rainbows over the Fossil Hills
Last Week's Getaway:
Agate Fossil Beds National Monument
Nebraska

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white earless lizard
The bleached earless lizard lives here among 44 species of mammals, six species of amphibians, and 25 other reptile species.(Photo: David Bustos)

selenite crystals on the ground
Selenite crystals formed in Lake Lucero are the source of the white sands.(Photo: Rebecca Wiles)

Backpacker hiking in the dunes
Hiking in the dunes offers backpackers a unique opportunity to see the heart of this ocean of shifting sand.(Photo: Steve Bridgehouse)

NPS.gov homepage photo: The months of July and August bring heavy rains to the high desert. (Photo: Rebecca Wiles)

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White Sands National Monument
New Mexico

It was my maiden expedition from Michigan to New Mexico, visiting my parents, who were “snow-birding” in Alamogordo. I had never seen the southwestern United States and had always been a fan of eco-tourism. With all of its natural attractions, New Mexico seemed like a wonderful place to spend my seven days of spring vacation.

Standing at the cluster of mailboxes at the end of my parents’ street, I could see a thin strip of white nestled at the foot of the San Andres Mountains. “What’s that white stuff in the distance?” I asked my father.

“Oh, that’s White Sands. Would you believe it’s about 25 miles away from here? We should take you there tomorrow…” His rather distracted reply trailed off as he jiggled the mailbox key in its rusted lock.

From that moment, I was hooked, mesmerized by this vast stretch of white that seemed to rise out of nowhere and was visible from such a great distance. No matter what it took, if there was only one place I could visit during my time here, it was going to be White Sands National Monument.

It was about a 20-minute drive to the monument, and we arrived just as they opened the gates to visitors. I have to admit that I expected a pristine, barren landscape to unfold before me when I entered. Imagine my surprise when I saw the edge of the dune field with its heavy and lush vegetation!

It was just after 7 a.m. when we decided to walk the Dune Life Nature Trail. The hike was wonderfully informative, and, though we learned a lot about how the animals survive in the dune field, what really impressed me was the sheer number of plants that grew here. Cottonwood trees, wildflowers, grasses, and a wide variety of shrubs virtually blanketed the landscape. The clouds hung heavy, allowing only patches of sunlight to show through and bathe the white dunes around us in a soft, tranquil light. I was hard-pressed to shake myself from the reverie that came upon me when I saw a lone cottonwood silhouetted against the veiled sky, but I pulled myself away from the scene and finished the hike.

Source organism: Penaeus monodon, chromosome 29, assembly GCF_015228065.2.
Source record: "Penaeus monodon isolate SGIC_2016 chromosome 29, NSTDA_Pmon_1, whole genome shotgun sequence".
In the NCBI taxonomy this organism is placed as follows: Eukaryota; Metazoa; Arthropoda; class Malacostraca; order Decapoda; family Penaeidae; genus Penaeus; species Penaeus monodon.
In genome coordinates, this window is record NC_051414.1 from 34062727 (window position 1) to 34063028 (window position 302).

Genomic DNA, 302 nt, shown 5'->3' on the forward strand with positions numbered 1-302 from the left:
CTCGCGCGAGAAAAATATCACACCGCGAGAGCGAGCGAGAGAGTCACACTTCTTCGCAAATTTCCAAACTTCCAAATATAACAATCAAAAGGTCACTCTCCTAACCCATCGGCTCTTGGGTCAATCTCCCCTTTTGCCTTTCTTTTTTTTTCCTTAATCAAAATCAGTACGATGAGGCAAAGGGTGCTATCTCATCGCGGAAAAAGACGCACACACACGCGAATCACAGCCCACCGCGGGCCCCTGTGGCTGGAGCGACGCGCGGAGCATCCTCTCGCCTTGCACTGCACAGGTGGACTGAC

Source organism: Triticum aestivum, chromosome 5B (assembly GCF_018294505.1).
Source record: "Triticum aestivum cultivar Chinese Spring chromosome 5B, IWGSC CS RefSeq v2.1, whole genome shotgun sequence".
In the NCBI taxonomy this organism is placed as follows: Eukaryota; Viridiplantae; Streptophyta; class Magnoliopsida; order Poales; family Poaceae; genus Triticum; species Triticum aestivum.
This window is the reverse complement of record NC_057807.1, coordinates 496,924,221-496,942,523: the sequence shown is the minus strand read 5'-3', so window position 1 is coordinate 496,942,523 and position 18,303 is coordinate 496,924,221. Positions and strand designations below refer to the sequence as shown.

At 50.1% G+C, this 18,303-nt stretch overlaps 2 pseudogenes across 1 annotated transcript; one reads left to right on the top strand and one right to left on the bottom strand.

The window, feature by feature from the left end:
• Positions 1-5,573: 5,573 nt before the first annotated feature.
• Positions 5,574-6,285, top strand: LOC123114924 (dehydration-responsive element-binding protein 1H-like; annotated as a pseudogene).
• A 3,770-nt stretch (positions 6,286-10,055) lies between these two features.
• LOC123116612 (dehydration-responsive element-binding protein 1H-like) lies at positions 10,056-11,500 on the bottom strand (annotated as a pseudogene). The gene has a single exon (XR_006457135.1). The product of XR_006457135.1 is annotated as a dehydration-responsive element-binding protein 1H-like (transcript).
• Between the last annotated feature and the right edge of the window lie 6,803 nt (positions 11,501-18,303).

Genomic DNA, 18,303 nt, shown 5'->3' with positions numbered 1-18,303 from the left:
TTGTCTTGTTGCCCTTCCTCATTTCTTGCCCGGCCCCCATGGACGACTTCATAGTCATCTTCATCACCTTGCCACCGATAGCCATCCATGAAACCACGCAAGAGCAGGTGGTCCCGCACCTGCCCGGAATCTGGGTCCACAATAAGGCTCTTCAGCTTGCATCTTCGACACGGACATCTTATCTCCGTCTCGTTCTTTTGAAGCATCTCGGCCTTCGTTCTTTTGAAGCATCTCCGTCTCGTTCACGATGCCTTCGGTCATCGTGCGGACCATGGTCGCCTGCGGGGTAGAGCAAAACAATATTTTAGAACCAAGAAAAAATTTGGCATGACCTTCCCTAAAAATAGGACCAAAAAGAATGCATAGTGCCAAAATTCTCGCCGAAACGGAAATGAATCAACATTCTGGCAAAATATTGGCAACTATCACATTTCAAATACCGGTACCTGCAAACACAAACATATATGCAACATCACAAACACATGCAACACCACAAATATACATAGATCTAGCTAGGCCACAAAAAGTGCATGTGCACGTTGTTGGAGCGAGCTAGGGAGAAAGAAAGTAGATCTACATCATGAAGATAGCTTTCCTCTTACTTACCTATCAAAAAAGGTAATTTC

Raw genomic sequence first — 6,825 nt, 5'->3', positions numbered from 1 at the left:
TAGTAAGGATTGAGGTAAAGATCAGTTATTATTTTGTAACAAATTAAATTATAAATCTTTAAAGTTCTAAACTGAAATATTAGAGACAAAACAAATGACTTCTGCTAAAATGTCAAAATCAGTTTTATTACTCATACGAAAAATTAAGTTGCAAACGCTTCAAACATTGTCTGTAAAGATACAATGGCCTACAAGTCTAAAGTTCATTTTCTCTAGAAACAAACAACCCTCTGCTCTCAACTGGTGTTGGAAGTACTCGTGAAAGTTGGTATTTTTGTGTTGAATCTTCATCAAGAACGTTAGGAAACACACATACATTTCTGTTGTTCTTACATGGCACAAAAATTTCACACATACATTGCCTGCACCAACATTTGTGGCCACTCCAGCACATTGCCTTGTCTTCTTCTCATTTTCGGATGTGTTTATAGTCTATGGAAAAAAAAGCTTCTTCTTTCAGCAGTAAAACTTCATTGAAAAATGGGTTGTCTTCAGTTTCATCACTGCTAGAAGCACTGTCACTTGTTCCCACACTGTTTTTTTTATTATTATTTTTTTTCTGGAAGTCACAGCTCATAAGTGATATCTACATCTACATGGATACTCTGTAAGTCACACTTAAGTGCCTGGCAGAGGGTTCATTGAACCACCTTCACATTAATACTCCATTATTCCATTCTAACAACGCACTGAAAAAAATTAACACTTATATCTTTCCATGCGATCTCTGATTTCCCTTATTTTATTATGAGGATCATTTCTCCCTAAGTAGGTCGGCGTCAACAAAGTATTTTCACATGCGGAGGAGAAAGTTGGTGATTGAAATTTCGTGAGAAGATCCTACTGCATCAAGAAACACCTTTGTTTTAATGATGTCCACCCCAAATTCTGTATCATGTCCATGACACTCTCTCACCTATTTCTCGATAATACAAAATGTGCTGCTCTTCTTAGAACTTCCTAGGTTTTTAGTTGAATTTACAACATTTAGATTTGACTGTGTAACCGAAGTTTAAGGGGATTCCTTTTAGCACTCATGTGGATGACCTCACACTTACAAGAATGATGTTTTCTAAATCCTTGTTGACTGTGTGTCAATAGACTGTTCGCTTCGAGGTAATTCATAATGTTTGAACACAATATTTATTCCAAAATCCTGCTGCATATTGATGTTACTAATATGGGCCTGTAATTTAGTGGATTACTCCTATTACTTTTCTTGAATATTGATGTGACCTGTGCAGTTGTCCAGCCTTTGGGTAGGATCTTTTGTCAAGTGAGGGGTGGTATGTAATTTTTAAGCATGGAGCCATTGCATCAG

As we moved farther into the park, I was again awed by the huge plant pedestals that could be seen from the Dunes Drive, an eight-mile-long scenic road. After speaking with a ranger, we learned that these sculptures in sand are created by plants such as Hoary Rosemary Mint and Skunkbush Sumac that are trying to survive in this ever-changing environment. I asked the ranger just how it was that so many plants are able to live here and was told that it is thanks in part to the very high water table that exists within the dune field.

When the sun began to win its battle with the clouds and the temperature rose, we decided it might be time to head on out. Before leaving, though, we popped into the visitor center to watch the orientation video, from which we learned about the unique geology that makes the 275-square-mile dune field possible. Then, our morning spent, I reluctantly followed my parents to their vehicle. I would have to miss the Sunset Stroll taking place that evening, but there was one thing I knew for sure – I would definitely be back for another visit before heading home to Michigan.

And return I did. Shortly after my visit, I moved to New Mexico and began working here at White Sands as a ranger. It’s been a fun and exciting place to work, and if I ever get homesick for Michigan, all I have to do is take a drive into the heart of the monument and watch visitors sledding down the dunes. The sand looks just like snow! And of course, there’s so much to do here, like primitive backcountry camping, Patio Talks, biking, and our once-a-month trips to Lake Lucero, that it’s very difficult to get bored. Right now, I’m getting things ready for the next summer full-moon-night event. It should be a blast!


By Tara Cuvelier, Interpretive Ranger, White Sands National Monument